The Copernicus' fire danger forecast also shows that the risk of wildfires is currently particularly acute in the areas impacted by a heatwave.
Nearly 1,400 fires have hit Europe so far this year compared to an annual average of 174 in the same period over the past ten years, data from the Copernicus programme has shown.
This has resulted in a near five-fold increase in burnt areas.
According to Copernicus' European Forest Fire Information System (EFFIS), blazes have so far this year burnt 207,440 hectares. In the decade from 2008-2018, an average of 44,491 hectares had burnt by June 25 every year.
The programme's fire danger forecast also shows that the risk of wildfires is currently particularly acute in the areas impacted by a heatwave.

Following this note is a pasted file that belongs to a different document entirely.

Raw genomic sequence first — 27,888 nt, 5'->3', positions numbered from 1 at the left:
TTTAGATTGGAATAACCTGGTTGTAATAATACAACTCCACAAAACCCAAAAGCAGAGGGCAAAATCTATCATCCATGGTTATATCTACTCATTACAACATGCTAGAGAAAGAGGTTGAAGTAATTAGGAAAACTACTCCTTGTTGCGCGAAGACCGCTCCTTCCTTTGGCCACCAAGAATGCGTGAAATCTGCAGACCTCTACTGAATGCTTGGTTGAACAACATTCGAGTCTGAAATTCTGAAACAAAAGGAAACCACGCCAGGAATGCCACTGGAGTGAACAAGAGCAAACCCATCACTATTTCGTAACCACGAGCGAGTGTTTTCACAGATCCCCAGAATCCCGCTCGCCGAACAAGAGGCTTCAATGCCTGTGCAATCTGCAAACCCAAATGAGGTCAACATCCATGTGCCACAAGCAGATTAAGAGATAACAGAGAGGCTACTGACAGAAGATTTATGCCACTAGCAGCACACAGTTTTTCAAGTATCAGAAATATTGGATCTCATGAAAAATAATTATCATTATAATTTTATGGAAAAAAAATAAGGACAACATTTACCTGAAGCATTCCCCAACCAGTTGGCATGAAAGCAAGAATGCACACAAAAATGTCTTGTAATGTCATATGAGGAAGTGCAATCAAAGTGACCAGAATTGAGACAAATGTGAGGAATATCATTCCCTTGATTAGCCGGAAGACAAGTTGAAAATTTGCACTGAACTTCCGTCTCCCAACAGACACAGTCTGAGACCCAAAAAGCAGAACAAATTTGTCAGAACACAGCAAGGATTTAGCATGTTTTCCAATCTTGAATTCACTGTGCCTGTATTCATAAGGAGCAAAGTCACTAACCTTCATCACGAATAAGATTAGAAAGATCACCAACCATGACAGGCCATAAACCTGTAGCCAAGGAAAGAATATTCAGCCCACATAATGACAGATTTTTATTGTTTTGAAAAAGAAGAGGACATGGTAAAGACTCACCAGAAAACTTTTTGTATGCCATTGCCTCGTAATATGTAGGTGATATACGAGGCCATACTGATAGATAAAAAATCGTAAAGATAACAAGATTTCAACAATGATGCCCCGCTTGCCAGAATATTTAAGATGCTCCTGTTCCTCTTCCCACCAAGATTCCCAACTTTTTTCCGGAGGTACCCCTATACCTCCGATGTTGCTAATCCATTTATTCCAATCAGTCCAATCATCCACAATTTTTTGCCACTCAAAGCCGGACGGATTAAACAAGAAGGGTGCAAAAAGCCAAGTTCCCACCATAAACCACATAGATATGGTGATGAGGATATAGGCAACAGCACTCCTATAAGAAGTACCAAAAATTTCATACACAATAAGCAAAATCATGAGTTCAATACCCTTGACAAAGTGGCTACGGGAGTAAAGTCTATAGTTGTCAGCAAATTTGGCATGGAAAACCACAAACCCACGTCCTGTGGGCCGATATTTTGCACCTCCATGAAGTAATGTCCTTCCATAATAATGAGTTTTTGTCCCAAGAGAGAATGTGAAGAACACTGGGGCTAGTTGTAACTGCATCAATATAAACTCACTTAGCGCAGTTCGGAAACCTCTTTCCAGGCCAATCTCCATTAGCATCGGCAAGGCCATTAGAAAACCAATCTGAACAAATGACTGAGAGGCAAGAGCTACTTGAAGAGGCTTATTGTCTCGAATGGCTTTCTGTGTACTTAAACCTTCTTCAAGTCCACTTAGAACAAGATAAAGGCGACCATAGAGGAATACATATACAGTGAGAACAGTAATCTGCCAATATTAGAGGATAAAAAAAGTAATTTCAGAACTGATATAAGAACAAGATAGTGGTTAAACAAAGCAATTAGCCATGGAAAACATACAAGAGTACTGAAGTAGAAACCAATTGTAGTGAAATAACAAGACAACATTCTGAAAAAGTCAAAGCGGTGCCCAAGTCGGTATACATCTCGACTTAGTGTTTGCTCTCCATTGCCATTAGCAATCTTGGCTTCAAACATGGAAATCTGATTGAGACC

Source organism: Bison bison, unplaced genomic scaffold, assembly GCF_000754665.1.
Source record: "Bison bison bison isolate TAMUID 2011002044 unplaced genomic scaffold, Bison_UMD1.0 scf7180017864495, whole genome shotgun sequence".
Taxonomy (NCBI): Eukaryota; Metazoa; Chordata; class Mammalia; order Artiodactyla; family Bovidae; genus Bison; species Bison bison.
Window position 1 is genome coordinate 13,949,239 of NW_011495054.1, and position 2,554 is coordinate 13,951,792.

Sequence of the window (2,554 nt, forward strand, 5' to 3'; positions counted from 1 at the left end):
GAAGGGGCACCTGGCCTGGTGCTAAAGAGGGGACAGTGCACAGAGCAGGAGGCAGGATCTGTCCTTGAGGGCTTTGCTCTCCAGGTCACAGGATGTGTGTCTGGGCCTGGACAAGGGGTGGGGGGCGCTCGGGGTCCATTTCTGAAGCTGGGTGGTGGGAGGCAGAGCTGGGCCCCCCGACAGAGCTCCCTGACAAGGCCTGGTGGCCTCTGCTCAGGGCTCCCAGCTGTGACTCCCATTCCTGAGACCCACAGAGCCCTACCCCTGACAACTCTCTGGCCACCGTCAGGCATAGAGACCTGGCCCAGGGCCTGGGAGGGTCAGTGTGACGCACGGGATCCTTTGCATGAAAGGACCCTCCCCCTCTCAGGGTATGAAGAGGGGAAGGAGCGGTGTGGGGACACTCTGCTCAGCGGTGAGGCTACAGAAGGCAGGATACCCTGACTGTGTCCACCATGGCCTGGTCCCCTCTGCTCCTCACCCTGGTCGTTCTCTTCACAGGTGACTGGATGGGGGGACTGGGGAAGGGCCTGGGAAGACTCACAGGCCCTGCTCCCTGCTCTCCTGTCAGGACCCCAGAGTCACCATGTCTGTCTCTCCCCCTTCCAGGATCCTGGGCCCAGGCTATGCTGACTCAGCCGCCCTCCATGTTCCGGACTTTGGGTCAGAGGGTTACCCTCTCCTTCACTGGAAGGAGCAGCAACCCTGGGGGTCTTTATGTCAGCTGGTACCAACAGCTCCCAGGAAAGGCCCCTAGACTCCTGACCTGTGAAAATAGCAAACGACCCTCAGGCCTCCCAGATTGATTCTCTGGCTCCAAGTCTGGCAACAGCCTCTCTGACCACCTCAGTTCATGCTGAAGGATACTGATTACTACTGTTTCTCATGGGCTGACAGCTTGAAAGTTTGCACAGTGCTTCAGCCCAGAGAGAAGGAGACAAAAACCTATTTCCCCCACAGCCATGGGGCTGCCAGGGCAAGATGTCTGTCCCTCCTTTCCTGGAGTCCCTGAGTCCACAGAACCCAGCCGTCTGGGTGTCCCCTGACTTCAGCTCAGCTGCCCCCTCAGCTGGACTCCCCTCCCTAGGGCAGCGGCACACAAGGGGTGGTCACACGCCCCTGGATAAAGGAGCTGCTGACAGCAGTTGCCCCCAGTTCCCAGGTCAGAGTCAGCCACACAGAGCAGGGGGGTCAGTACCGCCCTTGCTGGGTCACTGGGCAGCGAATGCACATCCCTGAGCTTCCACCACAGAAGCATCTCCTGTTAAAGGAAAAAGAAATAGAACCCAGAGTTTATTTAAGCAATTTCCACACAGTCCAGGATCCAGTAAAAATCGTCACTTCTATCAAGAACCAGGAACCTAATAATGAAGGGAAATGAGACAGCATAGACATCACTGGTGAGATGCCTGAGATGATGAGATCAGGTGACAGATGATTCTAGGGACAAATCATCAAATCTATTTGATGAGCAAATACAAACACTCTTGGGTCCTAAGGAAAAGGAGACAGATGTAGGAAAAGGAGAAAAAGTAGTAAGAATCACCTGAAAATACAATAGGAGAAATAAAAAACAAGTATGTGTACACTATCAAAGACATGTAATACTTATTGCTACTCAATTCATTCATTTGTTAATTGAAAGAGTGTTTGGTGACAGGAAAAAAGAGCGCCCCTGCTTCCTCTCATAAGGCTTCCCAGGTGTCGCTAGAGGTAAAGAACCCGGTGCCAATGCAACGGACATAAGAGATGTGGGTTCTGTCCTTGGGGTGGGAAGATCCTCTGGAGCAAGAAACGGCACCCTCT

Heatwaves alone do not explain higher risk of fire. A number of conditions impact whether fires will spread and intensify.
They include the available amount of dry foliage, temperature, overall soil moisture, wind speed and the presence of potential ignition sources, which can be natural — such as lighting — or due to human activity — such as a piece of glass or a smouldering cigarette.